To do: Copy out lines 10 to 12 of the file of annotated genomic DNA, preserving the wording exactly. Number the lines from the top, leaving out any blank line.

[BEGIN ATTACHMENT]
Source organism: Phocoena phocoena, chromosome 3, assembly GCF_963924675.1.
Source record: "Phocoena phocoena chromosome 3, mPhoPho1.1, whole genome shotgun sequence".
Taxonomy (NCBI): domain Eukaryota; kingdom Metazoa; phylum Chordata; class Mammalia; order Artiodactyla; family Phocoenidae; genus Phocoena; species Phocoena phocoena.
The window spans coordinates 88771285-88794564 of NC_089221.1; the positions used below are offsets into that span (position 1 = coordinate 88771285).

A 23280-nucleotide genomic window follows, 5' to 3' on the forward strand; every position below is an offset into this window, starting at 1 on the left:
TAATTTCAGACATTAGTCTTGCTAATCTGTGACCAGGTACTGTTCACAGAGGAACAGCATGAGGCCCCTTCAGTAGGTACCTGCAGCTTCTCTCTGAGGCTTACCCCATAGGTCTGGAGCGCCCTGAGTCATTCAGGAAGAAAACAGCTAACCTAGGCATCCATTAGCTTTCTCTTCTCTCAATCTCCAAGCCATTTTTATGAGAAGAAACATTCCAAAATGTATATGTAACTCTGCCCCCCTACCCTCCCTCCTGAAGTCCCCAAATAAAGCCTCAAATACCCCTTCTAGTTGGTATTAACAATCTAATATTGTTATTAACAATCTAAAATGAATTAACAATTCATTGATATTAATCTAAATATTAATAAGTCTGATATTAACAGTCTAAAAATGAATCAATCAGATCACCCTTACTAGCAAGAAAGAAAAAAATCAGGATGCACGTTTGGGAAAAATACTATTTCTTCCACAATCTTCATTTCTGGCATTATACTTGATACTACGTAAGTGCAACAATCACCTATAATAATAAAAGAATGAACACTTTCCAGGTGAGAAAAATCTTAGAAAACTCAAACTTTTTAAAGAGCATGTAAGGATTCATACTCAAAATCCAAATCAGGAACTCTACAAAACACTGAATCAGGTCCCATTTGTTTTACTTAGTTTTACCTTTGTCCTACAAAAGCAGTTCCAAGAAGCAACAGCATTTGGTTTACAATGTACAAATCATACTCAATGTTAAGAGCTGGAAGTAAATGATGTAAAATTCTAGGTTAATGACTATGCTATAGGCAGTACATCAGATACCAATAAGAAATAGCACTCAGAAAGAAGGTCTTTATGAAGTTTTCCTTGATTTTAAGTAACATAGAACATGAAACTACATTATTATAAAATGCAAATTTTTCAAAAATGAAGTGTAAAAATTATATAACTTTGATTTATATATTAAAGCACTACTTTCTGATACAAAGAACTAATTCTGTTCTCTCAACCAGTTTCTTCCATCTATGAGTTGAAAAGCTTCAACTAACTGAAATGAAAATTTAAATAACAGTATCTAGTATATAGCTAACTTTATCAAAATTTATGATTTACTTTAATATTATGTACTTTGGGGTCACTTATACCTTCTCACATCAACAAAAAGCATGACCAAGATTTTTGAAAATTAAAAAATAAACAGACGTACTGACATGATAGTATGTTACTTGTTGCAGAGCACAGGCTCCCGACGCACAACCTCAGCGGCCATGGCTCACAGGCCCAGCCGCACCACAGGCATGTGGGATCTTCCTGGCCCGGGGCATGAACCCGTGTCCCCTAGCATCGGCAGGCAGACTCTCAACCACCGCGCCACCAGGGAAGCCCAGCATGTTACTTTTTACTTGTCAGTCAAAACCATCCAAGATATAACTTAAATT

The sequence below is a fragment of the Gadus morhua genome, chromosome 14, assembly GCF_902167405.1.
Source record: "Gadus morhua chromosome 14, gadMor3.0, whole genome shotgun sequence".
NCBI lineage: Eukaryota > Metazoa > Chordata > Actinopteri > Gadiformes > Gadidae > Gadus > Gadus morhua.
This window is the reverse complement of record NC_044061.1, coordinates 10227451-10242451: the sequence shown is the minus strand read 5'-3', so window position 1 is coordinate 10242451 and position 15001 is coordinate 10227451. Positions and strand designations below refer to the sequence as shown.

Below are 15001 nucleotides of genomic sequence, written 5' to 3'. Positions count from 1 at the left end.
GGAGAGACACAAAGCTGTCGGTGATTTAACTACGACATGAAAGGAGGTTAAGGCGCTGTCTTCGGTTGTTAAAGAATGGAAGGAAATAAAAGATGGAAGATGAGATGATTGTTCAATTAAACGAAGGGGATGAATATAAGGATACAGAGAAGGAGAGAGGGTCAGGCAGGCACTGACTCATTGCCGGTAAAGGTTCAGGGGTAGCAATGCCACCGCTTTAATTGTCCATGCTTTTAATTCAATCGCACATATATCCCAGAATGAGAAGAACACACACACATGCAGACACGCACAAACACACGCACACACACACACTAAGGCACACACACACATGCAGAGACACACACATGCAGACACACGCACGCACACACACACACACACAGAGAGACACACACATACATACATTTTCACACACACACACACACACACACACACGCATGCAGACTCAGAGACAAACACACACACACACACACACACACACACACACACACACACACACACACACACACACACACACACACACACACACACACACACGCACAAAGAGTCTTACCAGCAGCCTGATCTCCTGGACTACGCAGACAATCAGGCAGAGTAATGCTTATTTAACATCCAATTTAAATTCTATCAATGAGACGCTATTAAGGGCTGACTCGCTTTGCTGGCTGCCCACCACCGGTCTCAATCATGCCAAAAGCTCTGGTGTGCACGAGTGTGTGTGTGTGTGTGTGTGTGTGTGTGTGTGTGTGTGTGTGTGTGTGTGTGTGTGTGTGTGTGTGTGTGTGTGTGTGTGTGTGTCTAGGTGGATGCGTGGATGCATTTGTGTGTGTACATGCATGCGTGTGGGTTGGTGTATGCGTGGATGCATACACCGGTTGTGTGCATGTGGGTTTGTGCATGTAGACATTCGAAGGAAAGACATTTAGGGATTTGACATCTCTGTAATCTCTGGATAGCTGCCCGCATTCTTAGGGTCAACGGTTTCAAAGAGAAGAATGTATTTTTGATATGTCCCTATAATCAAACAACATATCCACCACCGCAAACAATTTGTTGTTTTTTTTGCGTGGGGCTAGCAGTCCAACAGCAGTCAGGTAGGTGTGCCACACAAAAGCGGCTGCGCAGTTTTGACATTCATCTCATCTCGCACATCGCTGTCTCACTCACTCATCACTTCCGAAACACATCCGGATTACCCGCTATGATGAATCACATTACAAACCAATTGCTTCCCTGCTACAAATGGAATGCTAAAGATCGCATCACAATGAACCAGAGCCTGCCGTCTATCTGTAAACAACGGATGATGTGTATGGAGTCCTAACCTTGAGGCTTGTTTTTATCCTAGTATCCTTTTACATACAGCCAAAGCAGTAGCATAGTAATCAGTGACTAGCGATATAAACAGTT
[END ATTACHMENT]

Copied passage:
This window is the reverse complement of record NC_044061.1, coordinates 10227451-10242451: the sequence shown is the minus strand read 5'-3', so window position 1 is coordinate 10242451 and position 15001 is coordinate 10227451. Positions and strand designations below refer to the sequence as shown.

Below are 15001 nucleotides of genomic sequence, written 5' to 3'. Positions count from 1 at the left end.
GGAGAGACACAAAGCTGTCGGTGATTTAACTACGACATGAAAGGAGGTTAAGGCGCTGTCTTCGGTTGTTAAAGAATGGAAGGAAATAAAAGATGGAAGATGAGATGATTGTTCAATTAAACGAAGGGGATGAATATAAGGATACAGAGAAGGAGAGAGGGTCAGGCAGGCACTGACTCATTGCCGGTAAAGGTTCAGGGGTAGCAATGCCACCGCTTTAATTGTCCATGCTTTTAATTCAATCGCACATATATCCCAGAATGAGAAGAACACACACACATGCAGACACGCACAAACACACGCACACACACACACTAAGGCACACACACACATGCAGAGACACACACATGCAGACACACGCACGCACACACACACACACACAGAGAGACACACACATACATACATTTTCACACACACACACACACACACACACACGCATGCAGACTCAGAGACAAACACACACACACACACACACACACACACACACACACACACACACACACACACACACACACACACACACACACACACACACACGCACAAAGAGTCTTACCAGCAGCCTGATCTCCTGGACTACGCAGACAATCAGGCAGAGTAATGCTTATTTAACATCCAATTTAAATTCTATCAATGAGACGCTATTAAGGGCTGACTCGCTTTGCTGGCTGCCCACCACCGGTCTCAATCATGCCAAAAGCTCTGGTGTGCACGAGTGTGTGTGTGTGTGTGTGTGTGTGTGTGTGTGTGTGTGTGTGTGTGTGTGTGTGTGTGTGTGTGTGTGTGTGTGTGTGTGTGTGTCTAGGTGGATGCGTGGATGCATTTGTGTGTGTACATGCATGCGTGTGGGTTGGTGTATGCGTGGATGCATACACCGGTTGTGTGCATGTGGGTTTGTGCATGTAGACATTCGAAGGAAAGACATTTAGGGATTTGACATCTCTGTAATCTCTGGATAGCTGCCCGCATTCTTAGGGTCAACGGTTTCAAAGAGAAGAATGTATTTTTGATATGTCCCTATAATCAAACAACATATCCACCACCGCAAACAATTTGTTGTTTTTTTTGCGTGGGGCTAGCAGTCCAACAGCAGTCAGGTAGGTGTGCCACACAAAAGCGGCTGCGCAGTTTTGACATTCATCTCATCTCGCACATCGCTGTCTCACTCACTCATCACTTCCGAAACACATCCGGATTACCCGCTATGATGAATCACATTACAAACCAATTGCTTCCCTGCTACAAATGGAATGCTAAAGATCGCATCACAATGAACCAGAGCCTGCCGTCTATCTGTAAACAACGGATGATGTGTATGGAGTCCTAACCTTGAGGCTTGTTTTTATCCTAGTATCCTTTTACATACAGCCAAAGCAGTAGCATAGTAATCAGTGACTAGCGATATAAACAGTT